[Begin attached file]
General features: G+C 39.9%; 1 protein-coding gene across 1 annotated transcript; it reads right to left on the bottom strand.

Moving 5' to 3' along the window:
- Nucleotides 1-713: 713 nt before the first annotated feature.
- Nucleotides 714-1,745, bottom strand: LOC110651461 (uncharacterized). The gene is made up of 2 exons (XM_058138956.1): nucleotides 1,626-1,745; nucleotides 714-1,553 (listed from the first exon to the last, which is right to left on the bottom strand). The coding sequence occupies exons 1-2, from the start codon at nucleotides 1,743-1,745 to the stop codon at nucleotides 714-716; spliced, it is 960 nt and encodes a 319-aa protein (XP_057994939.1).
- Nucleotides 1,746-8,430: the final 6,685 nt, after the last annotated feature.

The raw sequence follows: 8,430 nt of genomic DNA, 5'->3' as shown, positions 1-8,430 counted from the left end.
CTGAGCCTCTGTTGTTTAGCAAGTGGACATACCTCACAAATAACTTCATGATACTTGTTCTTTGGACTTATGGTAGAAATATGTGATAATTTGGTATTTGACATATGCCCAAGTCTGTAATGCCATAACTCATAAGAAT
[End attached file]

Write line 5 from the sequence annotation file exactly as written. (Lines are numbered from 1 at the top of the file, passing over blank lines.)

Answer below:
- Nucleotides 1,746-8,430: the final 6,685 nt, after the last annotated feature.